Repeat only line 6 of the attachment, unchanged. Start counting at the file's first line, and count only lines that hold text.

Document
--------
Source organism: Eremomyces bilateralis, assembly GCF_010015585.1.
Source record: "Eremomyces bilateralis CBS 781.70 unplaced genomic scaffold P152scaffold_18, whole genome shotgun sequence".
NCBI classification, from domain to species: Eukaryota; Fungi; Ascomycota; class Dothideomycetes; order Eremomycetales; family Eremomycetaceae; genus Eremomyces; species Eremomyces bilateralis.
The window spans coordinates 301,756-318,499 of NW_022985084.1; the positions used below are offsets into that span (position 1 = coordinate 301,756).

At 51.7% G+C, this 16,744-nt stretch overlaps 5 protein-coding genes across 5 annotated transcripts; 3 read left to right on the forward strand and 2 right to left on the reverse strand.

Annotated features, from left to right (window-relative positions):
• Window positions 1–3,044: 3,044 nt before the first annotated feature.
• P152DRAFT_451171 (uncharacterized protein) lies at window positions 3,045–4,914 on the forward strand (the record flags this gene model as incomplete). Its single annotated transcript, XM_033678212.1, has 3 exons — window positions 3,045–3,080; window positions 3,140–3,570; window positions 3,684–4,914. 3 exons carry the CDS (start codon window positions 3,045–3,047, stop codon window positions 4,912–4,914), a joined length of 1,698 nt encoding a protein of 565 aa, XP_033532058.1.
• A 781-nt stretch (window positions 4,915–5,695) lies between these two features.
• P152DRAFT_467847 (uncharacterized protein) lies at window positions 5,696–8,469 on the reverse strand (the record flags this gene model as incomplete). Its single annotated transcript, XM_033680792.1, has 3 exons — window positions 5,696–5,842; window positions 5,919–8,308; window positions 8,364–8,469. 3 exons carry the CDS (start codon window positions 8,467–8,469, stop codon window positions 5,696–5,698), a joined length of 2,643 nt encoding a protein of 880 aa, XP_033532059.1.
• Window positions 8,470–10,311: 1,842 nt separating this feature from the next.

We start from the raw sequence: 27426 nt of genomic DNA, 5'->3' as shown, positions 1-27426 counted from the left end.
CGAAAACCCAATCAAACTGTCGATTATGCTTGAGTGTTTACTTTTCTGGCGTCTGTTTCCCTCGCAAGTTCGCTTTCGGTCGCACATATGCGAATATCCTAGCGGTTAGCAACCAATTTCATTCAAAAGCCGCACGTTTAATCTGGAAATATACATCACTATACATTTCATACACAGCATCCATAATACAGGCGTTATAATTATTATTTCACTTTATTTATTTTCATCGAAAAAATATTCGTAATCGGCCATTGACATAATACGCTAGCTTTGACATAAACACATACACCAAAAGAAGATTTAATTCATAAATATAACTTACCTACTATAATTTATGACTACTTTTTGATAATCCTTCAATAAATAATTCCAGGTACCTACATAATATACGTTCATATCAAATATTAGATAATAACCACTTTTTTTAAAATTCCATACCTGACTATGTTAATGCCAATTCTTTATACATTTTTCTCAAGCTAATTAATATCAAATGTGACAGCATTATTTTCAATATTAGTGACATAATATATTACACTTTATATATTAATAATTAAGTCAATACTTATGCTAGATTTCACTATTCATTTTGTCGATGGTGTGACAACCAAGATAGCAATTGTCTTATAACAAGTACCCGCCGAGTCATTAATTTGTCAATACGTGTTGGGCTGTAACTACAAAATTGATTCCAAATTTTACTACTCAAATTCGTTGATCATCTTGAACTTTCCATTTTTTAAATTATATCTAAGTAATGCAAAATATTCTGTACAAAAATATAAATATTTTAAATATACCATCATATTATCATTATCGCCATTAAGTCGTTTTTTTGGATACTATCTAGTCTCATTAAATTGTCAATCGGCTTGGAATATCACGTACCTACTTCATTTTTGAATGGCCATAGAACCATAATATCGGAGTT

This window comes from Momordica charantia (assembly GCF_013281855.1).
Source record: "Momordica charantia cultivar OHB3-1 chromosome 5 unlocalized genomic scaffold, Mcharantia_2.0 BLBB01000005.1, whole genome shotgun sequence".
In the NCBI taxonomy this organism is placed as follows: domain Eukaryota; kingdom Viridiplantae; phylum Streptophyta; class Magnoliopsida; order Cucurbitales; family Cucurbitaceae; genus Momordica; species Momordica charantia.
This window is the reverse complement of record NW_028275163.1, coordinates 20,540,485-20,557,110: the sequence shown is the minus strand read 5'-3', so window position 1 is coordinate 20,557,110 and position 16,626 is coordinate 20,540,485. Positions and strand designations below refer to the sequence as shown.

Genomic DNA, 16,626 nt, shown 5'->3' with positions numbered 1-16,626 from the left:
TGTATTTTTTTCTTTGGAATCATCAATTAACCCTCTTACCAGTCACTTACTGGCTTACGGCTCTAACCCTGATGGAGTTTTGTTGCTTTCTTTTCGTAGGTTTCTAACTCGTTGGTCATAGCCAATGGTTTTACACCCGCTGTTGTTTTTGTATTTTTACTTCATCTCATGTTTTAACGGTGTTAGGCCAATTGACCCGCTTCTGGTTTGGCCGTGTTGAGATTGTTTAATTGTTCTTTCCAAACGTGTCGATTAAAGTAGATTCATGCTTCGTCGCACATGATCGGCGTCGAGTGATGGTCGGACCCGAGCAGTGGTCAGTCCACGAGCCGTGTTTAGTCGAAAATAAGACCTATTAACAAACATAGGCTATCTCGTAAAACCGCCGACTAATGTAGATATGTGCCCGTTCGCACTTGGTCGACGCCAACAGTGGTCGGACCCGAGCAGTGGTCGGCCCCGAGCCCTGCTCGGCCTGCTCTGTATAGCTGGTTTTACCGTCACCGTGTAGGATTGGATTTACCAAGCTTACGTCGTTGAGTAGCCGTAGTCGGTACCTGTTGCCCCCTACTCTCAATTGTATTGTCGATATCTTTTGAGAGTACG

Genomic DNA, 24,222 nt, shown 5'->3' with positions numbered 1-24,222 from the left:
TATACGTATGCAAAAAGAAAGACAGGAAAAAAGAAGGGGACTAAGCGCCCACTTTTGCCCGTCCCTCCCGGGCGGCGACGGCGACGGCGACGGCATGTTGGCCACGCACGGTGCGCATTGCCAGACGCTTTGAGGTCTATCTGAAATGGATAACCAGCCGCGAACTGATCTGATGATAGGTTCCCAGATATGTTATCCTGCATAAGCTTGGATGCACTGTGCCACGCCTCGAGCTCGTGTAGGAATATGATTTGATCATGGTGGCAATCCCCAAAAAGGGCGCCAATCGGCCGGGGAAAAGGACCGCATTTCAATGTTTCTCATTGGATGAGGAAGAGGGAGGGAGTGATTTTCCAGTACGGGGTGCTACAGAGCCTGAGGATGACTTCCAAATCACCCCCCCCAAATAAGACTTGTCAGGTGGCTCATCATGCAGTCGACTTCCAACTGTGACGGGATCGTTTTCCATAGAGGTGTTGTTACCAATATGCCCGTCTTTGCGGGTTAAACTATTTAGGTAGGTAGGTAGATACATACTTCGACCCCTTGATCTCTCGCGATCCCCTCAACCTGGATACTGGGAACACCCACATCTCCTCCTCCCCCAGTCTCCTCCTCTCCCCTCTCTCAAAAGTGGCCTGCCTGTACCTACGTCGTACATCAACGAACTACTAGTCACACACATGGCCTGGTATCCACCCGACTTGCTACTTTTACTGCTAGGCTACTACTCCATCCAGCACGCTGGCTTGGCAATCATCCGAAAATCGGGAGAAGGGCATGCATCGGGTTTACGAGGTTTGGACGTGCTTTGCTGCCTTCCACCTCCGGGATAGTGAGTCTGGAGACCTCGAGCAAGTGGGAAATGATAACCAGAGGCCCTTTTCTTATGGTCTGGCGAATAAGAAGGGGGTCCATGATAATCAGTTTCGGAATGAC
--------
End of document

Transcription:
Annotated features, from left to right (window-relative positions):